Tuesday, February 24, 2015

Backyard visitors

This past week, my backyard has seen a lot of excitement and odd visitors.  So I do not have to go far to enjoy the wilds of Idaho.

First of all came the seed crackers.  The Red-breasted Nuthatch and the Brown creeper to join the flickers, chickadees and other wintering birds.



 
Saturday morning I looked out the back window and found this young bull moose that had lost his antlers trying to enjoy the grandkid's play things.  The tree it is looking at is their favorite climbing tree and it, and the swings are part of the "Ninja" course we set up for the energetic kids during the summer.  He appeared to want to run the course.
He had left several piles of fresh "green olives" around the lawn and I suggested to the kids that we dip them in chocolate and sell them as snacks.  Their mothers discouraged that.



On Sunday morning I found the moose sleeping in my garden.  He decided to stop by the neighbor's outhouse before heading to the river bottoms, but he found the door shut.  I am sure he thought that the "R" on the R Mountain was referring to the outhouse as the "restroom."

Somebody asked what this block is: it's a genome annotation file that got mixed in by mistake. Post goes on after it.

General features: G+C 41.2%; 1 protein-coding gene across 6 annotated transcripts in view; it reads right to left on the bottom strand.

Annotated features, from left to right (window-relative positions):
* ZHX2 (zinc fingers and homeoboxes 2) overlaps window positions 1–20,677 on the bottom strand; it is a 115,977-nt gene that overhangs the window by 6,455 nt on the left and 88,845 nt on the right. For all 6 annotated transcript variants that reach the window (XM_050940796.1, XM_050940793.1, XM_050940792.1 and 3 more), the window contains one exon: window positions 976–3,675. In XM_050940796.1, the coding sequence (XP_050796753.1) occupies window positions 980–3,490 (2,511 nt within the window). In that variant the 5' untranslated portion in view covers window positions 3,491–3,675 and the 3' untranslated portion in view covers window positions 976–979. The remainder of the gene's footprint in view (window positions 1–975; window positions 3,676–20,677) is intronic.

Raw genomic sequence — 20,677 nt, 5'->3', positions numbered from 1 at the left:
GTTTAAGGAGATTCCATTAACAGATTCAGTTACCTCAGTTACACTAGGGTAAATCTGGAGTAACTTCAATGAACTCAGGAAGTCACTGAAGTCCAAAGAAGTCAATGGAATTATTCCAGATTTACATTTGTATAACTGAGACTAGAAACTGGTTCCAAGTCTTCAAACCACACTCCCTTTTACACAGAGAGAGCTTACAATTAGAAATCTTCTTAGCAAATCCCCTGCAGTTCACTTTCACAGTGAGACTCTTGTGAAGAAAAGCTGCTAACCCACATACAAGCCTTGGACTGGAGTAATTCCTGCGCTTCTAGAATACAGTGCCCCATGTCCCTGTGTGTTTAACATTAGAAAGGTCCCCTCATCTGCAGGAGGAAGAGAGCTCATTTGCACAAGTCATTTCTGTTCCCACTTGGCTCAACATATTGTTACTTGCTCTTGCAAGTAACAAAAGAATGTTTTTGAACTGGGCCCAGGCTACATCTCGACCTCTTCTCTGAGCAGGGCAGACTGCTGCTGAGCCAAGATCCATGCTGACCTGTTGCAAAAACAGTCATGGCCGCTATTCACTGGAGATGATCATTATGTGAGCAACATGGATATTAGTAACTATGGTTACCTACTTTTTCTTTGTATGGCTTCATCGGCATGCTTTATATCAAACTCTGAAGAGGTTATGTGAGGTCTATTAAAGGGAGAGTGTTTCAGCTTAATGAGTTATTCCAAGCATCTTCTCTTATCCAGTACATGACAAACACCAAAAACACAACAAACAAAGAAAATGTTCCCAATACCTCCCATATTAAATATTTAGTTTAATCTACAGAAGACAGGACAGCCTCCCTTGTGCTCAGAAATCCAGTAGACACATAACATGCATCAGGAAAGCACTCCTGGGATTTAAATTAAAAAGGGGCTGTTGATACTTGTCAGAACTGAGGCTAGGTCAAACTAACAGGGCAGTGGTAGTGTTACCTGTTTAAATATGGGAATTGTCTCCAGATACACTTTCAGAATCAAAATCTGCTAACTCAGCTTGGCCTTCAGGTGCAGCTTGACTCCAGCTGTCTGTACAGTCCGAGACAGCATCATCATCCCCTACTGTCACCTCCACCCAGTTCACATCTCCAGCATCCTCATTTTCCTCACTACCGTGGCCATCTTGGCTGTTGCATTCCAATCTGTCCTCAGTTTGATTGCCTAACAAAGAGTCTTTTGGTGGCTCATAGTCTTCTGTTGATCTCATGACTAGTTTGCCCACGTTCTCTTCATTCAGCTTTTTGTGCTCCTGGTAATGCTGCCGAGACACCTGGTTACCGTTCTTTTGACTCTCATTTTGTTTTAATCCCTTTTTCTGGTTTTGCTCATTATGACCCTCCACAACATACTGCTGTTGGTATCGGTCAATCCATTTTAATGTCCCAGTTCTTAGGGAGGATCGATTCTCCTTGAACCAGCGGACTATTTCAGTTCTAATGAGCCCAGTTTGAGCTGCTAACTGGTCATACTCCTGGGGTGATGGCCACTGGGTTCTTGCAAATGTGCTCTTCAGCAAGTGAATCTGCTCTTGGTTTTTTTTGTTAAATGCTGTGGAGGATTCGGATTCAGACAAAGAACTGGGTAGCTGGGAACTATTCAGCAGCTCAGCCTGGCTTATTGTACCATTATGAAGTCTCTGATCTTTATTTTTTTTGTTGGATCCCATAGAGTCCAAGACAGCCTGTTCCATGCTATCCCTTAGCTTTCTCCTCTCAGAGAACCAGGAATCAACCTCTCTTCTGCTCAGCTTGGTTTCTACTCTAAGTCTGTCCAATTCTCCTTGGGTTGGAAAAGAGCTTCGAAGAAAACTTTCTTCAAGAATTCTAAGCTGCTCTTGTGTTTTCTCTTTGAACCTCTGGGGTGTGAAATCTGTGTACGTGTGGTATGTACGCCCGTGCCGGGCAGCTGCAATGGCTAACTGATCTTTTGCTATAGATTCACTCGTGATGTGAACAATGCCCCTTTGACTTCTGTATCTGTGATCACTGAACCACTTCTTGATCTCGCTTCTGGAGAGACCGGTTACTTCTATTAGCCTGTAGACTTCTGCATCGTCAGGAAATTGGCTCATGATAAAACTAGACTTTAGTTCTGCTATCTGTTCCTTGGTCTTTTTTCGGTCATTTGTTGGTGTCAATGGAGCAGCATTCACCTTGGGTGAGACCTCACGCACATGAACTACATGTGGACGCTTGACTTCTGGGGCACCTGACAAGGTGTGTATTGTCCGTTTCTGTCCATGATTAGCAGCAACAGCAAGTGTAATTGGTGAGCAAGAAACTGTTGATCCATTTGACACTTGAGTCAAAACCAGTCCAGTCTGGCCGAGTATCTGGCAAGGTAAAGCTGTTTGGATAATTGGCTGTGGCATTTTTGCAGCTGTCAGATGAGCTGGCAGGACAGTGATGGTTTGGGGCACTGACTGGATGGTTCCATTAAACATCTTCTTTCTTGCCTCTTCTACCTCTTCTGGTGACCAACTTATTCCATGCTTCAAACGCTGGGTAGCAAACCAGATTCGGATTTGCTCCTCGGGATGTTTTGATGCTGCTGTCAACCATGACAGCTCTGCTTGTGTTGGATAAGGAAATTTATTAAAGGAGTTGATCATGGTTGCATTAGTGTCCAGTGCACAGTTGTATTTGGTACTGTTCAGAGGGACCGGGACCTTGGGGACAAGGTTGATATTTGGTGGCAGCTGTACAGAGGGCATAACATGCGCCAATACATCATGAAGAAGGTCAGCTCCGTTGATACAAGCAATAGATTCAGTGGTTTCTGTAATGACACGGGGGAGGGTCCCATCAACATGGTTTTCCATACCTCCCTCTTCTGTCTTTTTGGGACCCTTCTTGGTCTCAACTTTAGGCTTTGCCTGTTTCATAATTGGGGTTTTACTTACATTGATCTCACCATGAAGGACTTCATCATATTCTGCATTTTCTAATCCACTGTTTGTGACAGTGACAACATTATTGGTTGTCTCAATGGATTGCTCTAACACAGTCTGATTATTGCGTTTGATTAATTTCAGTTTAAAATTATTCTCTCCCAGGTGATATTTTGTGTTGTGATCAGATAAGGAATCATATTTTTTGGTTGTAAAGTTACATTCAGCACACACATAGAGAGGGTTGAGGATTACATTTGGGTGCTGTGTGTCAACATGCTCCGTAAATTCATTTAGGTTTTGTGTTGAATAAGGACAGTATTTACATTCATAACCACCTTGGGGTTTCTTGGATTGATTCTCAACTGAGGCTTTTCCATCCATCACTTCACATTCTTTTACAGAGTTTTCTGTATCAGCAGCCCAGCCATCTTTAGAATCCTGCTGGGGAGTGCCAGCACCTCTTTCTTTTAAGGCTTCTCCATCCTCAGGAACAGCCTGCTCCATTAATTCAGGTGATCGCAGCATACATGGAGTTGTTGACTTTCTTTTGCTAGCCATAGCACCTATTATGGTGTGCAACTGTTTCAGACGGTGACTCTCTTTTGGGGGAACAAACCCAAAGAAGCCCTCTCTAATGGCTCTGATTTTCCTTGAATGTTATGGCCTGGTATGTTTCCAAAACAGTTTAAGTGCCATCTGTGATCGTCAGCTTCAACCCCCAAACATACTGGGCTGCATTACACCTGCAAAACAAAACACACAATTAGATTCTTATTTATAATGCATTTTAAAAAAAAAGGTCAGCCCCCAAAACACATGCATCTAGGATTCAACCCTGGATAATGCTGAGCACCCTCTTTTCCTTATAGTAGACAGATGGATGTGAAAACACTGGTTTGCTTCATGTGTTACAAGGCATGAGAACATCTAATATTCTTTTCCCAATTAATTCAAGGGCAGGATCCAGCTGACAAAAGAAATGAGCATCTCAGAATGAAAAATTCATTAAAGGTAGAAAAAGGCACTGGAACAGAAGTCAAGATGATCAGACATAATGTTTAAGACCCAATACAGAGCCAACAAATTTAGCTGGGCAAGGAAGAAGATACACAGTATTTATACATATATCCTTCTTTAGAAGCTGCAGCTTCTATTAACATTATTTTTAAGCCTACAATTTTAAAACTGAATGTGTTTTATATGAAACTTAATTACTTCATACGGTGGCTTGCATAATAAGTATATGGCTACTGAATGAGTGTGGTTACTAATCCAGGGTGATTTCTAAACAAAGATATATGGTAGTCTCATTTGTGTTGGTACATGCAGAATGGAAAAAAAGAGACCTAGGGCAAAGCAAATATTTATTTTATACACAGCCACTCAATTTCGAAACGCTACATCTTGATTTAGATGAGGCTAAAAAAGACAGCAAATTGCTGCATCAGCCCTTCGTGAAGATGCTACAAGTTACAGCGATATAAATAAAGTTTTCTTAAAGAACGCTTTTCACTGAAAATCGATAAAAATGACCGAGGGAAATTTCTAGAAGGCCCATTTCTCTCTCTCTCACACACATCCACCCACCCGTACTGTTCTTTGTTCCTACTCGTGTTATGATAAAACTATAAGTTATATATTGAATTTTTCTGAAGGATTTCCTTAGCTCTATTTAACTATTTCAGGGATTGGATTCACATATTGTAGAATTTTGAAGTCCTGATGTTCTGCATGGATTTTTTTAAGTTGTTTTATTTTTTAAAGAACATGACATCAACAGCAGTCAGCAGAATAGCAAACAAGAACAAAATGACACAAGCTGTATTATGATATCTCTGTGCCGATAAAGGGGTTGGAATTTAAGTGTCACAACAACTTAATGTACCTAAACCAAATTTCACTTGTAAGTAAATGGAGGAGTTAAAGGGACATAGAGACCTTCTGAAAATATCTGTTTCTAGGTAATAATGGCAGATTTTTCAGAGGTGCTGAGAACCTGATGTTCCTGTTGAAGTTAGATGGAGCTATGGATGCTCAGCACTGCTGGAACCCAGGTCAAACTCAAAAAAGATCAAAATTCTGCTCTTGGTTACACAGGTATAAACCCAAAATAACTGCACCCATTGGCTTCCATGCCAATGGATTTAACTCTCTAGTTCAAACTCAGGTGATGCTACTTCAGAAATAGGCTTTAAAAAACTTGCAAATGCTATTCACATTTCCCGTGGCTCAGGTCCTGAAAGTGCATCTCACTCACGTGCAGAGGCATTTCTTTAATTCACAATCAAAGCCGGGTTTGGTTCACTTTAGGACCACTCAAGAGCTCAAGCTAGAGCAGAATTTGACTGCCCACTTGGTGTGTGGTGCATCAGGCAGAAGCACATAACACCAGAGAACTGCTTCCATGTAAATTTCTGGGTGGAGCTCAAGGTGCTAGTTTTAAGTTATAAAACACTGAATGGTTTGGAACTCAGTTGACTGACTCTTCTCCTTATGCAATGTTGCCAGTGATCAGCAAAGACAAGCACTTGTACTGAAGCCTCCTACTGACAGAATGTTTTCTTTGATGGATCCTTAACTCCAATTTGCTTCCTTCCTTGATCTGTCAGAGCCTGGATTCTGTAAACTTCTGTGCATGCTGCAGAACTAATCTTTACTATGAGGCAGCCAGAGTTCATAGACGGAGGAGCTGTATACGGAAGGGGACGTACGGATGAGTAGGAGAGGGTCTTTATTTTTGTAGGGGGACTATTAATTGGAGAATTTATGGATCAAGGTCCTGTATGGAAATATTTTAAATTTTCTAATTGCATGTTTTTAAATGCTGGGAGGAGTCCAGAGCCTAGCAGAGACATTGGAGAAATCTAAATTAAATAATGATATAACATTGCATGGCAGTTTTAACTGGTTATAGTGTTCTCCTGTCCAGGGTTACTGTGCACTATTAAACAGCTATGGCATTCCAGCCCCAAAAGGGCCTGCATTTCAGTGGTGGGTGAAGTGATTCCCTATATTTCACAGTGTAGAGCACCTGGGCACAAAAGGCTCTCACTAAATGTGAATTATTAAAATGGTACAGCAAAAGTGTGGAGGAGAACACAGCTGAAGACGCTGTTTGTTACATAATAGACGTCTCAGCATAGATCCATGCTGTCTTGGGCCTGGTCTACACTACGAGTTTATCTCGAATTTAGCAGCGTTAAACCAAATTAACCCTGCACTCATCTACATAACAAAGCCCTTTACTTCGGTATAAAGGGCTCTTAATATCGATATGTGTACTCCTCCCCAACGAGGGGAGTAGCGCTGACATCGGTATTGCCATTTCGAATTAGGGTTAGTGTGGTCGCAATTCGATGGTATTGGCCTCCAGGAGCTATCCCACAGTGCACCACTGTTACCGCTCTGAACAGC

There are a lot of blessings living between the Teton and Henrys Fork Rivers - and near the wilds of Idaho. 

6 comments:

TexWisGirl said...

love your bird visitors but am glad i don't have to worry about a moose wandering through my yard! just the occasional mule, horse, dog, cow or various wild critter here.

Barb said...

Hi Bill, Great moose photos - we get them in our yard, too. There is a growing moose population in CO. You get a greater variety of birds than we do at high altitude.

Michelle said...

And here I thought having the neighbor's horse and donkey in my yard was problematic!

Monts said...

Great images Bill, love the Moose the only thing we get in the backyard is the neighbours cat.
By the way Falmouth has not changed a bit its still the same as 1965.

Mary Cromer said...

Very nice share and that little Nuthatch is gorgeous. We have the White-breasted species here~

troutbirder said...

Most interesting visitors there, Bill. Unfortunately Moose are disappearing in Northern Minnesota and the scientists don't know why...